Once I was a clever boy learning the arts of Oxford... is a quotation from the verses written by Bishop Richard Fleming (c.1385-1431) for his tomb in Lincoln Cathedral. Fleming, the founder of Lincoln College in Oxford, is the subject of my research for a D. Phil., and, like me, a son of the West Riding. I have remarked in the past that I have a deeply meaningful on-going relationship with a dead fifteenth century bishop... it was Fleming who, in effect, enabled me to come to Oxford and to learn its arts, and for that I am immensely grateful.

Saturday, 15 May 2021

1471 - the Yorkist triumph assured

The latest post from the Tewkesbury Battlefield Society covers the visit to King Edward IV of the Earl of Northumberland to assure the monarch that all was quiet in the north. 

May 15th 1471: Northumberland Arrives at Coventry

Henry Percy. 4th Earl of Northumberland  ( Picture Source )

Henry Percy. 4th Earl of Northumberland

(Picture Source)

In Coventry, King Edward’s options had become much clearer. He was preparing to leave for London. 

On the previous day, he had sent a force of 1,500 troops to London, to help counter the threat of Fauconberg; too late and unneeded as it transpired. The good news continued, with the arrival of the Earl of Northumberland. The Arrivall explains:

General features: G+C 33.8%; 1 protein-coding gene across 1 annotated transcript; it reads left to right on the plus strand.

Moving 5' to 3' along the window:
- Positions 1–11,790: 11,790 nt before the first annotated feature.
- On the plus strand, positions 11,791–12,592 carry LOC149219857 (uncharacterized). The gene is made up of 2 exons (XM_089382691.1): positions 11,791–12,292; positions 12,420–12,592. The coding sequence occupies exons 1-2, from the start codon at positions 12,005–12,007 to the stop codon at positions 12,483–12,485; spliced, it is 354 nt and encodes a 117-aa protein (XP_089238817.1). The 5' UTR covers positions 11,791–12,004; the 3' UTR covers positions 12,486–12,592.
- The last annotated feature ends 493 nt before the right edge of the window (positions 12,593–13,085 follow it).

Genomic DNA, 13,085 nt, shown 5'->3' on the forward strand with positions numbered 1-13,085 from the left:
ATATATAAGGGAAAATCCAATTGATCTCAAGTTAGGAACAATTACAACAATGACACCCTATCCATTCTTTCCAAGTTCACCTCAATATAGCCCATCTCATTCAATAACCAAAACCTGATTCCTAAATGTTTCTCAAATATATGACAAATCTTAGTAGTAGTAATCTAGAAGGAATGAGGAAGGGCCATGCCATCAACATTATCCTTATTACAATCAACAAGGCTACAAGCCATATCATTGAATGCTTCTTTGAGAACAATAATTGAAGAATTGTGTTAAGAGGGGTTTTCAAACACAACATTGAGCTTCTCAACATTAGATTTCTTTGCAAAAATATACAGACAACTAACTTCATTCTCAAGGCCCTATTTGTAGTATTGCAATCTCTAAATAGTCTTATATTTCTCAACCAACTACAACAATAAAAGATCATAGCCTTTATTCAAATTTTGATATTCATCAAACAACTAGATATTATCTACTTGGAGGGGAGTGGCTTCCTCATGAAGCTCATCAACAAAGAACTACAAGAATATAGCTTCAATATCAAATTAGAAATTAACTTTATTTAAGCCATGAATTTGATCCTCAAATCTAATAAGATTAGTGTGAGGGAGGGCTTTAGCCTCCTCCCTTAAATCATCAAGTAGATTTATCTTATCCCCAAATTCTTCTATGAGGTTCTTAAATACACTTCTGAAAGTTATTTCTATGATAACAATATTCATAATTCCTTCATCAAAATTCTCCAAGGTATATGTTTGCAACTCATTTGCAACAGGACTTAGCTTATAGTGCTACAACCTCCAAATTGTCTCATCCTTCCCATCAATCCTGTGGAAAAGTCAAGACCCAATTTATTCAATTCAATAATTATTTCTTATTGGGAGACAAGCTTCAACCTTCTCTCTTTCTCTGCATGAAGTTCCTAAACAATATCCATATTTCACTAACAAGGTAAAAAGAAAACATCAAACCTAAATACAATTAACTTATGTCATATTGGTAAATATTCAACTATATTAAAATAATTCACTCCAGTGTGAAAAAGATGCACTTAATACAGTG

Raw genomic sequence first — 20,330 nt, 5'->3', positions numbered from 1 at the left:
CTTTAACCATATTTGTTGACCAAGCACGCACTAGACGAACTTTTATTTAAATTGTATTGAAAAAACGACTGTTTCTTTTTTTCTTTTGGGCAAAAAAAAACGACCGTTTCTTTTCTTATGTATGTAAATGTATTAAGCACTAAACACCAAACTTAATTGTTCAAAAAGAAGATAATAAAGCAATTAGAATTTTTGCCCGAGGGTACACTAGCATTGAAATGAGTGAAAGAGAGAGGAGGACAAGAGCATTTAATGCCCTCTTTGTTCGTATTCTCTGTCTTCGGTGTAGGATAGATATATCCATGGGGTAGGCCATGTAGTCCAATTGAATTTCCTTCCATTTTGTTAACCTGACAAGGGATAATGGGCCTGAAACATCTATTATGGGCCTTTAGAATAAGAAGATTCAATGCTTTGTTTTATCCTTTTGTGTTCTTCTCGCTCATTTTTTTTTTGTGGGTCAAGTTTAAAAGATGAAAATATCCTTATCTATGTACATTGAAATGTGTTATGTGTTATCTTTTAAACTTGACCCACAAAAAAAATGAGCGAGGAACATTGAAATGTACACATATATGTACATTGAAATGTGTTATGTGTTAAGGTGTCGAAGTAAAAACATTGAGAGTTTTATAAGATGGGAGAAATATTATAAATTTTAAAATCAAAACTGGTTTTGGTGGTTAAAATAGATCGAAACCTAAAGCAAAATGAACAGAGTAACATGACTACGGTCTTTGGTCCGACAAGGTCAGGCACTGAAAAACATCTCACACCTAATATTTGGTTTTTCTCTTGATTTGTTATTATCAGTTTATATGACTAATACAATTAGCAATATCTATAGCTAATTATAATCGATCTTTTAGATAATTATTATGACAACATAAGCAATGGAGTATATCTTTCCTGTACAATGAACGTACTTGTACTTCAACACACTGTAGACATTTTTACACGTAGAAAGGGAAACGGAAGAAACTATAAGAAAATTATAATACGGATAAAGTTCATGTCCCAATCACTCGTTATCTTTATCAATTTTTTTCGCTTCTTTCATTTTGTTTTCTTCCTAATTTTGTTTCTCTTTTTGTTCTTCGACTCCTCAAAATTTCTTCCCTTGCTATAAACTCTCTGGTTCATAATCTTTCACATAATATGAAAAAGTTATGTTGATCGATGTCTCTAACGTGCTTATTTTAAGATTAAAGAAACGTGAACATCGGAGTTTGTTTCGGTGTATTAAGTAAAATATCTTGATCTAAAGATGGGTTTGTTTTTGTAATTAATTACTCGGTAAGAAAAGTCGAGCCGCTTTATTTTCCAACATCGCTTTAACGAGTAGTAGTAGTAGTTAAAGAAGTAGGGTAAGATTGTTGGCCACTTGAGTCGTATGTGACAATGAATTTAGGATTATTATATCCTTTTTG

And so, by the xiiij. day of May, it was known clearly, by such as were sent unto the King from the Earl of Northumberland, from the city of York, and other diverse places in the north, that there was no rebellion in all the north begun, but that it was so pacified that it ne might ne should annoy the King, in any wise. 

Wherefore it was to him thought, and to all his council, that for to go into the north for any pacification, or punishment of such persons, it was not needful as at that time; and so it was most clearly declared, the same day, by the Earl of Northumberland, who came straight to the King to Coventry, out of the north country; as his departing well assured that the country was in good and sure tranquillity, without any commotions, or unlawful gatherings. Which Earl came not accompanied greatly, but with a few folks, and not arrayed in manner of war, for he had no manner knowledge but that the King, after this his great victories achieved, should have good pax, everywhere in his realm.

He was not to know yet, but on the same day the last of the rebel risings had been subdued in London, and all his problems of Lancastrian risings were at an end and England was his.

Northumberland who was just about 22 is another instance of the relative youth of virtually all engaged in the events of the time, yet he and others of the nobility were in a position due to their estates and retinues to bring force to bear and to decide policy. Despite the traditions of his family the Earl was pragmatic and put himself under the authority of King Edward. That pragmatism was to be a significant aspect of his life until his murder in 1489 - itself possibly a consequence of being seen as someone who had abandoned King Richard III at Bosworth. There is an account of Northumberland’s life at Henry Percy, 4th Earl of Northumberland

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